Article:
Breast cancer screening is an important aspect of women’s preventative health care, with proven mortality benefits.1,2 Different recommendations have been made for the age at initiation and the frequency of breast cancer screening in an effort to maximize benefit while minimizing unnecessary health care costs and harms of screening.
The American College of Obstetricians and Gynecologists (ACOG) and the National Comprehensive Cancer Network (NCCN) recommend initiating mammography screening at age 40, with annual screening (although ACOG offers deferral of screening to age 50 and biennial screening through shared decision making).3,4 The American Cancer Society (ACS) recommends offering annual mammography at ages 40 to 44 and recommends routinely starting annual mammography from 45 to 54, followed by either annual or biennial screening for women 55 and older.1 Finally, the US Preventive Services Task Force (USPSTF) recommends biennial mammography screening starting at age 50.5 No organization alters screening recommendations based on a woman’s race/ethnicity.
Details of the study
Stapleton and colleagues recently performed a retrospective population-based cohort study using the Surveillance, Epidemiology, and End Results (SEER) Program database to evaluate the age and stage at breast cancer diagnosis across different racial groups in the United States.6 The study (timeframe, January 1, 1973 to December 31, 2010) included 747,763 women, with a racial/ethnic distribution of 77.0% white, 9.3% black, 7.0% Hispanic, and 6.2% Asian.
The investigators found 2 distinct age distributions of breast cancer based on race. Among nonwhite women, the highest peak of breast cancer diagnoses occurred between 45 and 50 years (FIGURE). By contrast, breast cancer diagnoses peaked at 60 to 65 years in white women.
Similarly, a higher proportion of nonwhite women were diagnosed with their breast cancer prior to age 50 compared with white women. While one-quarter of white women with breast cancer develop disease prior to age 50, approximately one-third of black, Asian, and Hispanic women with breast cancer will be diagnosed before age 50 (TABLE).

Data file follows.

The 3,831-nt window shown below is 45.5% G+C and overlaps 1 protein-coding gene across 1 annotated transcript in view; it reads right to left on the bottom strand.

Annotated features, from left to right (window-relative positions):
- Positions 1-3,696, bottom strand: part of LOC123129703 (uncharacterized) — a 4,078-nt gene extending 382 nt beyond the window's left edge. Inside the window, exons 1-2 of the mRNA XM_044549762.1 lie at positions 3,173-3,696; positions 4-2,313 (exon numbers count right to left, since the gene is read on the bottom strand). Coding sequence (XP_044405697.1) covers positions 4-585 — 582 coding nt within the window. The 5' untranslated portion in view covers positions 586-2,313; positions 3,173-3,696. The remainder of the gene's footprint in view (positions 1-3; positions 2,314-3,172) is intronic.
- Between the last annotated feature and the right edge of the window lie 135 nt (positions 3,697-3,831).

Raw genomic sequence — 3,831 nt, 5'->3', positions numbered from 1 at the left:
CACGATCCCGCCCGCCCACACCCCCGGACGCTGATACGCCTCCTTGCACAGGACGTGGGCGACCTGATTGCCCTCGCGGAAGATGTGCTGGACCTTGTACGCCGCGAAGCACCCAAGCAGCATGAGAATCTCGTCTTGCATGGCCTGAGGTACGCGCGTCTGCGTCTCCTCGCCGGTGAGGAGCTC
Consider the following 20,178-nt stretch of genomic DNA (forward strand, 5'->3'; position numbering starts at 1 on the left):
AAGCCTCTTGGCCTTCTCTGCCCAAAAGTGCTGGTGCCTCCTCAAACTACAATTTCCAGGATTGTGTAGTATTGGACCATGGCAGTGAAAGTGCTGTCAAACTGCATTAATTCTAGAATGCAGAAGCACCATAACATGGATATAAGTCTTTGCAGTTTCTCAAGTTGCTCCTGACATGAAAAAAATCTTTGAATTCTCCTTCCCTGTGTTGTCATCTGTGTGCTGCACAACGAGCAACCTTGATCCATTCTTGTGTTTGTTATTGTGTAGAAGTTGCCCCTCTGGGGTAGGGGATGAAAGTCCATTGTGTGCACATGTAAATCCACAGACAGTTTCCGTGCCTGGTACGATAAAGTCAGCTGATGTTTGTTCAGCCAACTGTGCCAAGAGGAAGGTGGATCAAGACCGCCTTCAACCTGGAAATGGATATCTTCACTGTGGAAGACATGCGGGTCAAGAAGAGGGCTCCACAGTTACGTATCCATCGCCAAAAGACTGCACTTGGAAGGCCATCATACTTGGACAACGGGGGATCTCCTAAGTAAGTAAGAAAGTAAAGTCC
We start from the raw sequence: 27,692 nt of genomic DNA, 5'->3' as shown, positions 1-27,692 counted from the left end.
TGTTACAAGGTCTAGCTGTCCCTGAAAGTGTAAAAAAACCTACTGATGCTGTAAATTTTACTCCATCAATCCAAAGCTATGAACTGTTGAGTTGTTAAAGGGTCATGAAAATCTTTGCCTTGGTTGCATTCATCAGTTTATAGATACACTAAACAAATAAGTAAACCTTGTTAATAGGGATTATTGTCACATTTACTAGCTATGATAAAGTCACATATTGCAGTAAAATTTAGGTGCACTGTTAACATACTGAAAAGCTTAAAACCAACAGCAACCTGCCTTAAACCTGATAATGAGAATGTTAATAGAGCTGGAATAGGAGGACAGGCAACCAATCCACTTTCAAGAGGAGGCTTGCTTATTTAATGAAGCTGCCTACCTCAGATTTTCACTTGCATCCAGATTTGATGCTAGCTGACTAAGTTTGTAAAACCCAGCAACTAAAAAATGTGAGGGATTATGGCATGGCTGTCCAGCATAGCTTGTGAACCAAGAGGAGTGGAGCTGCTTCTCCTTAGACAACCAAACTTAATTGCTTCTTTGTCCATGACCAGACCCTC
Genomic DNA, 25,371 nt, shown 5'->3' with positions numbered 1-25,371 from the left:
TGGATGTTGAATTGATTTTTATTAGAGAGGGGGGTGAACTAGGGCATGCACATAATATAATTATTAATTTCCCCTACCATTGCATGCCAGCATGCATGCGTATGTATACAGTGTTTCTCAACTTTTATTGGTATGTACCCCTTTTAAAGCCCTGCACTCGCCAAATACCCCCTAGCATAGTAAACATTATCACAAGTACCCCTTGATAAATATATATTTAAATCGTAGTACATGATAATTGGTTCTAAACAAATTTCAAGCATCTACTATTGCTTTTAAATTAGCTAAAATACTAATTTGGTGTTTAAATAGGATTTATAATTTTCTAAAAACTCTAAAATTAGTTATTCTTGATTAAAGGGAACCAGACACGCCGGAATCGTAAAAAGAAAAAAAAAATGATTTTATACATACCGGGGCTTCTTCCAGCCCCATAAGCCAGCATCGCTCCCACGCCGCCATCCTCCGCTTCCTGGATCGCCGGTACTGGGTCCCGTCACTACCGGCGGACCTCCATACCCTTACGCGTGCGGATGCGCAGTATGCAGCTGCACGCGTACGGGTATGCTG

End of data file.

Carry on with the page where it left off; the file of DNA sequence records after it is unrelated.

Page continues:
These data suggest that the peak proportion of breast cancer diagnoses in nonwhite women occurs prior to the age of initiation of screening recommended by the USPSTF. Based on these results, Stapleton and colleagues recommend reconsideration of the current USPSTF guidelines to incorporate race/ethnicity–based differences. To diagnose the same proportion of breast cancer cases among nonwhite women as is currently possible among white women at age 50, initiation of breast cancer screening would need to be adjusted to age 47 for black women, age 46 for Hispanic women, and age 47 for Asian women.
Study strengths and weaknesses
This is a unique study that uses the SEER database to capture a large cross section of the American population. The SEER database is a valuable tool because it gathers data from numerous major US metropolitan areas, creating a diverse representative population that minimizes confounding from geographical trends. Nevertheless, any study utilizing a large database is limited by the accuracy and completeness of the data collected at the level of the individual cancer registry. Furthermore, information regarding medical comorbidities and access and adherence to breast cancer screening is lacking in the SEER database; this provides an opportunity for confounding.
Approximately one-third of breast cancer cases in nonwhite women, and one-quarter of cases in white women, occur prior to the age of initiation of screening (50 years) recommended by the USPSTF.
While some screening organizations do recommend that breast cancer screening be initiated prior to age 50, no organizations alter the recommendations for screening based on a woman's race/ethnicity.
Health care providers should be aware that initiation of breast cancer screening at age 50 in nonwhite women misses a disproportionate number of breast cancer cases compared with white women.
Providers should counsel nonwhite women about these differences in age of diagnosis and include that in their consideration of initiating breast cancer screening prior to the age of 50, more in accordance with recommendations of ACOG, NCCN, and ACS.
-- Dana M. Scott, MD, and Mark D. Pearlman, MD
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